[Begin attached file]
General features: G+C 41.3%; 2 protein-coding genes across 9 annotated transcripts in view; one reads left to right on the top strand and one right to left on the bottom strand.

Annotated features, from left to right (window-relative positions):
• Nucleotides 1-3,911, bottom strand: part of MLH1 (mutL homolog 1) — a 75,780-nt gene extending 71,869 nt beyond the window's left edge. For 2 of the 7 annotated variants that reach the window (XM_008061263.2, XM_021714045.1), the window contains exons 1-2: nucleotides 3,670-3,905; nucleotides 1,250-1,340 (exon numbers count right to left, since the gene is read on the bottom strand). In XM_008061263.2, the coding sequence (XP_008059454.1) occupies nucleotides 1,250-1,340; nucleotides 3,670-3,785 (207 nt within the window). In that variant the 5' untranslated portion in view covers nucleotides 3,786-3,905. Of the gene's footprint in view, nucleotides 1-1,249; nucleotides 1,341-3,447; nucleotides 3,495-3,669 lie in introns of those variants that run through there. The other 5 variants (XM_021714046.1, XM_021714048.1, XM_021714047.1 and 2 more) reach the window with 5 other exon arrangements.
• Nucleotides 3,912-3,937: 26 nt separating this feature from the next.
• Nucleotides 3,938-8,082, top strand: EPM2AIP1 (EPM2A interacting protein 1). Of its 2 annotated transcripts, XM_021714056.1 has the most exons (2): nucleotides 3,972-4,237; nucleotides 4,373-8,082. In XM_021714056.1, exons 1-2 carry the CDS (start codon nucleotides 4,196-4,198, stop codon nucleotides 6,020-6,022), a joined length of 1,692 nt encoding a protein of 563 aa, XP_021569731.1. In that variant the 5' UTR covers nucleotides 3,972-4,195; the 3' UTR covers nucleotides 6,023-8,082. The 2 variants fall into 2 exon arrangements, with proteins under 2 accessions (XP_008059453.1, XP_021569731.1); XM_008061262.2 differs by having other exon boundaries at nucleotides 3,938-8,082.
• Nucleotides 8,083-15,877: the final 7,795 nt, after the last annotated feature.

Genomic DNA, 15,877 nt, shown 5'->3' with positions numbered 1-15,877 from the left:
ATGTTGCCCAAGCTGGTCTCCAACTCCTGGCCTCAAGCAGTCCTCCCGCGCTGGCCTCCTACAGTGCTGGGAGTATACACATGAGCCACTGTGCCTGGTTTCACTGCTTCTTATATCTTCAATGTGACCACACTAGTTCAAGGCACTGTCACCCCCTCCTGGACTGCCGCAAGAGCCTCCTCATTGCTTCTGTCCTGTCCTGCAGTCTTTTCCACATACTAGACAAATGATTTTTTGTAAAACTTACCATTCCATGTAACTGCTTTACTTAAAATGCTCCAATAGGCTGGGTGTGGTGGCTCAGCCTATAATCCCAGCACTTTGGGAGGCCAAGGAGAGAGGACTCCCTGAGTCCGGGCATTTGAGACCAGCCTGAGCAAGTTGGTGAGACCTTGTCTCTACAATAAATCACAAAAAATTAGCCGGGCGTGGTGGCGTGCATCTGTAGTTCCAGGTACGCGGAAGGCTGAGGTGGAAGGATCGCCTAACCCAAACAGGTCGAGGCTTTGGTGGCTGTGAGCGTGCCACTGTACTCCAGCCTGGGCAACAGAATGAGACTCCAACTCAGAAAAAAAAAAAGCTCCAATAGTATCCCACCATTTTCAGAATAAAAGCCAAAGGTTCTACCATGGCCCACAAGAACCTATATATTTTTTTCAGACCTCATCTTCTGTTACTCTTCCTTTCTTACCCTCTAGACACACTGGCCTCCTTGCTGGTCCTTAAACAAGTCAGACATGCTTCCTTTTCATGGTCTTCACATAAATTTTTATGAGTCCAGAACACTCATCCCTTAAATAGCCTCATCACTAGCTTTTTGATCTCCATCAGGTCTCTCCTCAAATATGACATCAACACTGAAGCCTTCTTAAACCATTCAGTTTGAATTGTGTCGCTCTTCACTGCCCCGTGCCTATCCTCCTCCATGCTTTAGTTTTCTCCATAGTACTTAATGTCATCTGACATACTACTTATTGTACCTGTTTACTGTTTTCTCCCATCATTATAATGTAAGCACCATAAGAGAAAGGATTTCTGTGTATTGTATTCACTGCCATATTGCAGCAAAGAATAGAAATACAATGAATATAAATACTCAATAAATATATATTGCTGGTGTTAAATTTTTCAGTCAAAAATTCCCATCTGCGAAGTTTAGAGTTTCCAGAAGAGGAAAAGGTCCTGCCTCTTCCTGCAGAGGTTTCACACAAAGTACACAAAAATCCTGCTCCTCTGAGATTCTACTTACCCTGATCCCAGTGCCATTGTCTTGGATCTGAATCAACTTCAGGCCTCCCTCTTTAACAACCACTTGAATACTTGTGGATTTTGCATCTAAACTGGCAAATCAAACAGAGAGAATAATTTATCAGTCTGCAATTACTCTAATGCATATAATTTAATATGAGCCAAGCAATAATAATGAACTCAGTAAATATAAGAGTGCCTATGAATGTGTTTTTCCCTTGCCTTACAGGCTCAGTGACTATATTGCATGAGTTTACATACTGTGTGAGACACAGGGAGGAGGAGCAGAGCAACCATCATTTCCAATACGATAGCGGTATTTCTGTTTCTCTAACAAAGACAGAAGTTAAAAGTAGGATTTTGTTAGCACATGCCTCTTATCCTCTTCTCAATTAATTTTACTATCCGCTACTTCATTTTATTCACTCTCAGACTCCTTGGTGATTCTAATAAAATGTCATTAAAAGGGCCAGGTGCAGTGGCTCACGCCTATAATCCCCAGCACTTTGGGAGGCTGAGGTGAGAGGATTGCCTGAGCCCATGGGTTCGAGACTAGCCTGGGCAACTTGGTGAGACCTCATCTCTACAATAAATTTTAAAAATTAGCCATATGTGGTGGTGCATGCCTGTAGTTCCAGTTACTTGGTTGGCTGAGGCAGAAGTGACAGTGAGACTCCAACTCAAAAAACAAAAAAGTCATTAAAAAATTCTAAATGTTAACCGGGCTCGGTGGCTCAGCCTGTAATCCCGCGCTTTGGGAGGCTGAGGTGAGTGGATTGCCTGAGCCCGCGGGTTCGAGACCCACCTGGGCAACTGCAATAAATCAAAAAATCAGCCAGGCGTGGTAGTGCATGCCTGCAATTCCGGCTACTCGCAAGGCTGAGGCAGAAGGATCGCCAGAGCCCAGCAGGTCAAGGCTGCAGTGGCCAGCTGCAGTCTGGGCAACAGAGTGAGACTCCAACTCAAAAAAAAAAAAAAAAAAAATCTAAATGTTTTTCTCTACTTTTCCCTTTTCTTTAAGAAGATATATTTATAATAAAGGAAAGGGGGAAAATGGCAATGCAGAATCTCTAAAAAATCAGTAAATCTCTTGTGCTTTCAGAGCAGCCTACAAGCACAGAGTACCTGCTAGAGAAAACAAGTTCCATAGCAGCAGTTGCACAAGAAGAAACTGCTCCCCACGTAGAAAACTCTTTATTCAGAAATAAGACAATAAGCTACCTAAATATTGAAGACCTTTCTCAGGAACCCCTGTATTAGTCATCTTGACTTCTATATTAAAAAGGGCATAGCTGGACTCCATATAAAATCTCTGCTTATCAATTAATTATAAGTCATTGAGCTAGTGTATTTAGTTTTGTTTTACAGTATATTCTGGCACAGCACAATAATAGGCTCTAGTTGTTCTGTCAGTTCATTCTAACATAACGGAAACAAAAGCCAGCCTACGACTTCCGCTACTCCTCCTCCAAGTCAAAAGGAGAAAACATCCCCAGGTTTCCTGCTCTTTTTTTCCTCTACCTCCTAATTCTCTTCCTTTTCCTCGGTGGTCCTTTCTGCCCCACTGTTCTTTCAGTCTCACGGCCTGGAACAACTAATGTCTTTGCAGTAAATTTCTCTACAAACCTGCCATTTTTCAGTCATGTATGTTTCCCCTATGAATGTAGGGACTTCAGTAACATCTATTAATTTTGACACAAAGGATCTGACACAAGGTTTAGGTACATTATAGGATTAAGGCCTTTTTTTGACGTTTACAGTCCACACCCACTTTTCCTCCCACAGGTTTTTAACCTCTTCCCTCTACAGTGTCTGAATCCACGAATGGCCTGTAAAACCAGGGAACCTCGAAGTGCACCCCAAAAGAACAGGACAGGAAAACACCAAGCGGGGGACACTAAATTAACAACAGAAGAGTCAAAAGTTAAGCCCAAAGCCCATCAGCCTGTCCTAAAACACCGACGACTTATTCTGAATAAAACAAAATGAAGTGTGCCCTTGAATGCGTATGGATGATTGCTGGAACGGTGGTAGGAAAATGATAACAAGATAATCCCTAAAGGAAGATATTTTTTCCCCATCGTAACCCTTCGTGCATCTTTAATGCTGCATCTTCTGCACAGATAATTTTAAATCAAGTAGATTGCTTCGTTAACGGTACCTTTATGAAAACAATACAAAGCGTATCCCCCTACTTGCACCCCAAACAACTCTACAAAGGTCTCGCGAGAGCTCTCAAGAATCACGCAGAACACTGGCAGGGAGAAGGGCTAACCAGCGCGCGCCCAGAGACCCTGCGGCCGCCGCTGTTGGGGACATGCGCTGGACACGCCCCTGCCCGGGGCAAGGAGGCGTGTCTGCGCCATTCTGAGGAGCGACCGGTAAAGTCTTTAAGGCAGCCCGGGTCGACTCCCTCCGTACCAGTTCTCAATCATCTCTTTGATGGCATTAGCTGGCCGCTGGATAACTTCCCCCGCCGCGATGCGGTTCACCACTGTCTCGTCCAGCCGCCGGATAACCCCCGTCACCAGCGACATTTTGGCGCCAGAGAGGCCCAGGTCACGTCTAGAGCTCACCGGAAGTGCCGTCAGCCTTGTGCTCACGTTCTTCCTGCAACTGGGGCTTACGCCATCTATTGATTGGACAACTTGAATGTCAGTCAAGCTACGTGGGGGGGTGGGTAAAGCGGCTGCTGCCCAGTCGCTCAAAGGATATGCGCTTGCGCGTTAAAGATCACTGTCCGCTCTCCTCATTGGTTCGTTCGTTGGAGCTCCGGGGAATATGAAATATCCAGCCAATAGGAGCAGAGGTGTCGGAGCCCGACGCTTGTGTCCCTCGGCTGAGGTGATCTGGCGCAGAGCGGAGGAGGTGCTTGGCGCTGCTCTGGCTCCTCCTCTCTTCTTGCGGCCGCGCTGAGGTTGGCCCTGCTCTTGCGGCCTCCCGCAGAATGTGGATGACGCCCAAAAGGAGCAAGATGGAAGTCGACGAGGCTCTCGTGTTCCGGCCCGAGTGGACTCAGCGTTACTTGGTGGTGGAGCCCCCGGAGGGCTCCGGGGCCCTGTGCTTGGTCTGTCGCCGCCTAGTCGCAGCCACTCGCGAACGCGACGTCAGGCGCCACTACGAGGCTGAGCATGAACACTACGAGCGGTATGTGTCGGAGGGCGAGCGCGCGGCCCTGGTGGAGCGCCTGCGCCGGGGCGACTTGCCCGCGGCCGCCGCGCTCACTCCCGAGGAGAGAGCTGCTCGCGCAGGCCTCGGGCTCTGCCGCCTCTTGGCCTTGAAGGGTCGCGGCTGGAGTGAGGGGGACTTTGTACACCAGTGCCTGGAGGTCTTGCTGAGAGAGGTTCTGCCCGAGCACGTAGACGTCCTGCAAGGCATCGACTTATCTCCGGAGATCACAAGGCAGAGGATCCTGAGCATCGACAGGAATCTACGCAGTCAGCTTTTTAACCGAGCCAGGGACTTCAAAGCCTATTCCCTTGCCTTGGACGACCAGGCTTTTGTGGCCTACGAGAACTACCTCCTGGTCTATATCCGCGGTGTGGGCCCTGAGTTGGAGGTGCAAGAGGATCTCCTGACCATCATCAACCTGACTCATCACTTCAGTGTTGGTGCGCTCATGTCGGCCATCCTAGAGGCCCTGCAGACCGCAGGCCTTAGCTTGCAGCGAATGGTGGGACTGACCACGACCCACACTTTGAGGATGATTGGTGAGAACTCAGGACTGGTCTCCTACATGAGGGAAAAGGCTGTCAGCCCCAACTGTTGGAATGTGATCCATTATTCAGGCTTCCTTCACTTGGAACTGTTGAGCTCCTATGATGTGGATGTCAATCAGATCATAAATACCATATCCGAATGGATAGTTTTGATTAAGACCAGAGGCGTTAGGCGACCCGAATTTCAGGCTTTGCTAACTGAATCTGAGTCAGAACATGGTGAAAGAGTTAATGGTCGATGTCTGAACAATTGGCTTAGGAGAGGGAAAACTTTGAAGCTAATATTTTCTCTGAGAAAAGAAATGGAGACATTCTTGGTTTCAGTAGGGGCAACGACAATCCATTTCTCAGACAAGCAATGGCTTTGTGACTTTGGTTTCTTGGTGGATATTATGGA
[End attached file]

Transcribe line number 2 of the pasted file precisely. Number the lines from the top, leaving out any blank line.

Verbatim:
Annotated features, from left to right (window-relative positions):